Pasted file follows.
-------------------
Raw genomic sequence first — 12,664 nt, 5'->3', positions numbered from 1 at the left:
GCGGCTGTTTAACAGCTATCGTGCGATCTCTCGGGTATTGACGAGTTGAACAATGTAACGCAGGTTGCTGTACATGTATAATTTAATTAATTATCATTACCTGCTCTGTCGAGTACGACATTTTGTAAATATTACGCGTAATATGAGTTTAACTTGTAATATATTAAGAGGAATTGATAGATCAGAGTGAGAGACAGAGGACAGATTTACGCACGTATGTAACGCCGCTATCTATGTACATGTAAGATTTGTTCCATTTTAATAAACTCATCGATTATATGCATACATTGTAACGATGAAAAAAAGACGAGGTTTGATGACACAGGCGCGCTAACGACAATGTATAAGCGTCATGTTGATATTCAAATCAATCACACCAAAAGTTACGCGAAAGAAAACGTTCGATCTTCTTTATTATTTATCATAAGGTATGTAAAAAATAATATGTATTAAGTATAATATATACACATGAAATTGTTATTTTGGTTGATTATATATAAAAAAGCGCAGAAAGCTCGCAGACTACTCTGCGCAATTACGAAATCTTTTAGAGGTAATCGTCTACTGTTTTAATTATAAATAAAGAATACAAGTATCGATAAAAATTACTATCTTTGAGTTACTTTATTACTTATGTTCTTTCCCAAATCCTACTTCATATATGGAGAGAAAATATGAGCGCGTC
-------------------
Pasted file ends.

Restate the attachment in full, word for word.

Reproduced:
Raw genomic sequence first — 12,664 nt, 5'->3', positions numbered from 1 at the left:
GCGGCTGTTTAACAGCTATCGTGCGATCTCTCGGGTATTGACGAGTTGAACAATGTAACGCAGGTTGCTGTACATGTATAATTTAATTAATTATCATTACCTGCTCTGTCGAGTACGACATTTTGTAAATATTACGCGTAATATGAGTTTAACTTGTAATATATTAAGAGGAATTGATAGATCAGAGTGAGAGACAGAGGACAGATTTACGCACGTATGTAACGCCGCTATCTATGTACATGTAAGATTTGTTCCATTTTAATAAACTCATCGATTATATGCATACATTGTAACGATGAAAAAAAGACGAGGTTTGATGACACAGGCGCGCTAACGACAATGTATAAGCGTCATGTTGATATTCAAATCAATCACACCAAAAGTTACGCGAAAGAAAACGTTCGATCTTCTTTATTATTTATCATAAGGTATGTAAAAAATAATATGTATTAAGTATAATATATACACATGAAATTGTTATTTTGGTTGATTATATATAAAAAAGCGCAGAAAGCTCGCAGACTACTCTGCGCAATTACGAAATCTTTTAGAGGTAATCGTCTACTGTTTTAATTATAAATAAAGAATACAAGTATCGATAAAAATTACTATCTTTGAGTTACTTTATTACTTATGTTCTTTCCCAAATCCTACTTCATATATGGAGAGAAAATATGAGCGCGTC